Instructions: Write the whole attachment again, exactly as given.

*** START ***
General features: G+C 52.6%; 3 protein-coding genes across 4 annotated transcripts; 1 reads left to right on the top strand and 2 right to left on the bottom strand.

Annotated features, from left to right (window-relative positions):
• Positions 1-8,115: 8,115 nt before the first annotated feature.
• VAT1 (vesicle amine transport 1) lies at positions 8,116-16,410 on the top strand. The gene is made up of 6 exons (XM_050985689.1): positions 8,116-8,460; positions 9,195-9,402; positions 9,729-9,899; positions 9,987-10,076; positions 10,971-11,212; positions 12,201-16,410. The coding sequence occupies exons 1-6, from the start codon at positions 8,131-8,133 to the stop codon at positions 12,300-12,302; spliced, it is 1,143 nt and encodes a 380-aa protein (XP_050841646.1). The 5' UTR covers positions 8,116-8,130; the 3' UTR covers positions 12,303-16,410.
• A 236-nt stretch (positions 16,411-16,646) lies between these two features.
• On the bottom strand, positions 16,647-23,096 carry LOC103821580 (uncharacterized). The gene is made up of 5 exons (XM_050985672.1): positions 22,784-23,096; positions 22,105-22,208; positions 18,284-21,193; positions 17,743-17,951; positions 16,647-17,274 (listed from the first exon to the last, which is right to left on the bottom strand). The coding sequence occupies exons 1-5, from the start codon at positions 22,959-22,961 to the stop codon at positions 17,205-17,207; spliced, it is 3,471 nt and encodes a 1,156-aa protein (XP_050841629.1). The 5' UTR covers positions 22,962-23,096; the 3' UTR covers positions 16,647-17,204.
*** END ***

General features: G+C 52.6%; 3 protein-coding genes across 4 annotated transcripts; 1 reads left to right on the top strand and 2 right to left on the bottom strand.

Annotated features, from left to right (window-relative positions):
• Positions 1-8,115: 8,115 nt before the first annotated feature.
• VAT1 (vesicle amine transport 1) lies at positions 8,116-16,410 on the top strand. The gene is made up of 6 exons (XM_050985689.1): positions 8,116-8,460; positions 9,195-9,402; positions 9,729-9,899; positions 9,987-10,076; positions 10,971-11,212; positions 12,201-16,410. The coding sequence occupies exons 1-6, from the start codon at positions 8,131-8,133 to the stop codon at positions 12,300-12,302; spliced, it is 1,143 nt and encodes a 380-aa protein (XP_050841646.1). The 5' UTR covers positions 8,116-8,130; the 3' UTR covers positions 12,303-16,410.
• A 236-nt stretch (positions 16,411-16,646) lies between these two features.
• On the bottom strand, positions 16,647-23,096 carry LOC103821580 (uncharacterized). The gene is made up of 5 exons (XM_050985672.1): positions 22,784-23,096; positions 22,105-22,208; positions 18,284-21,193; positions 17,743-17,951; positions 16,647-17,274 (listed from the first exon to the last, which is right to left on the bottom strand). The coding sequence occupies exons 1-5, from the start codon at positions 22,959-22,961 to the stop codon at positions 17,205-17,207; spliced, it is 3,471 nt and encodes a 1,156-aa protein (XP_050841629.1). The 5' UTR covers positions 22,962-23,096; the 3' UTR covers positions 16,647-17,204.